On awakening from ECT, it is customary for patients to experience some confusion, which generally clears within an hour. Although most patients consider their memory function significantly improved after ECT, memory for some recent events, dates, names of friends, public events, addresses and telephone numbers may not be as good. In most patients the memory disturbance goes away within a few days or weeks, but it occasionally continues in a mild form for a period of months, or even longer. Rarely, a patient has claimed severe, permanent memory loss, but such claims have not been substantiated by objective memory testing. Many patients will find that their memories are somewhat hazy for the time that they were ill; the same problem is frequently experienced by depressed patients who do not receive ECT. Memory disturbances are not needed for ECT to work, and doctors use special techniques (such as brief pulse and right unilateral ECT) to minimize or avoid any effects on memory.

Many patients experience temporary loss of recent or remote memories with ECT, particularly with traditional bilateral ECT. A few patients have reported experiencing persisting loss of memories or memory functions after ECT. These are subjective symptoms that have not been related to observable structural brain changes. Mental and physical illnesses, anesthesia, medications, and postponement of treatment each have their own adverse effects, which can be substantial.

Please note that nothing in this website constitutes, or should be construed as, a claim by Somatics LLC that confusion, cognitive impairment, or memory loss (short-term, long-term, recent, remote, transient, or persistent) can not occur as the result of ECT.
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Hasn't ECT Been Replaced by Medication Therapy?
Medication helps many patients who might otherwise require ECT, but for over 30,000 U.S. patients each year ECT is the most effective treatment. Some patients do not respond to medications, others cannot tolerate the side-effects, and still others--those whose illness has made them seriously suicidal, for example--urgently require the reliable symptom relief that only ECT can provide.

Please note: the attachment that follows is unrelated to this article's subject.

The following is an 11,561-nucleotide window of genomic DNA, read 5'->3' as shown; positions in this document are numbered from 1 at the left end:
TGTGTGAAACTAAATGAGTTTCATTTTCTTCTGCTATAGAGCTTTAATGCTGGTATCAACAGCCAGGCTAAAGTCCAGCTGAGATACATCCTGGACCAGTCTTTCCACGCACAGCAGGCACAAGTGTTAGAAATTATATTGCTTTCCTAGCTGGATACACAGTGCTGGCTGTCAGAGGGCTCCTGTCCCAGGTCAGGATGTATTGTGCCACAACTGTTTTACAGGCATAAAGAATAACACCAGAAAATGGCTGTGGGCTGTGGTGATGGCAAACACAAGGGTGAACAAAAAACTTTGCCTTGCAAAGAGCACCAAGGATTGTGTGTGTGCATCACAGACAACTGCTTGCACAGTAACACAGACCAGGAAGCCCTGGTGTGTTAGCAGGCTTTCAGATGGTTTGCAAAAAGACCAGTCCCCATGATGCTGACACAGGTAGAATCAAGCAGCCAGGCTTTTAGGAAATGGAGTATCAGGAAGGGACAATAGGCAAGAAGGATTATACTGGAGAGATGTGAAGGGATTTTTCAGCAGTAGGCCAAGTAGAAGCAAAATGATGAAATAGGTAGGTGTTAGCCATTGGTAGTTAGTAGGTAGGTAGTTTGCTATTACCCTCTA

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How Does ECT Work?
Although it is necessary for the brain cells to interact with each other chemically and electrically for ECT to work, exactly how this interaction is therapeutic needs further investigation. We believe that patients with melancholia have a severe biochemical disorder of the nervous system that ECT corrects. A number of rigorously-designed research projects are under way to study this question.
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How is ECT Given?
With the patient reclining, a sleeping medication is injected in a vein and the patient rapidly falls asleep. A muscle-relaxing medication is then injected, while the patient breathes pure oxygen. When the patient's muscles are relaxed, a brief electrical charge is applied to the scalp, stimulating the brain into rhythmical activity that lasts about a minute and is accompanied by release of chemicals from nerves in the brain. Mild contractions of the muscles occur during this "convulsion." When it is over, the patient is taken to a recovery area and observed by trained staff until he awakens, usually within 20 minutes.
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How Many Treatments Are Given and How Often?
ECT is usually given two or three times a week for a total of 6 to 12 treatments. A few patients may require more than 12 treatments for maximum benefit.
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How Safe is ECT?
A 1999 study from California found about one death per 50,000 treatments, which is far below the risk of childbirth. Other studies have shown that death from heart attack and other causes is less frequent among depressed patients who received ECT than among those who did not. With modern anesthesia, fractures and oxygen deprivation virtually never occur, and most patients with high blood pressure or heart conditions can now safely receive ECT.
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Is ECT a Frightening Procedure?
The dramatization of ECT in movies like "One Flew Over the Cuckoo's Nest" bears no resemblance to modern ECT, which is neither painful nor a punishment. Most patients surveyed after ECT say that it is no worse than going to the dentist, and many find ECT less stressful.
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Is ECT Considered a Standard Psychiatric Treatment?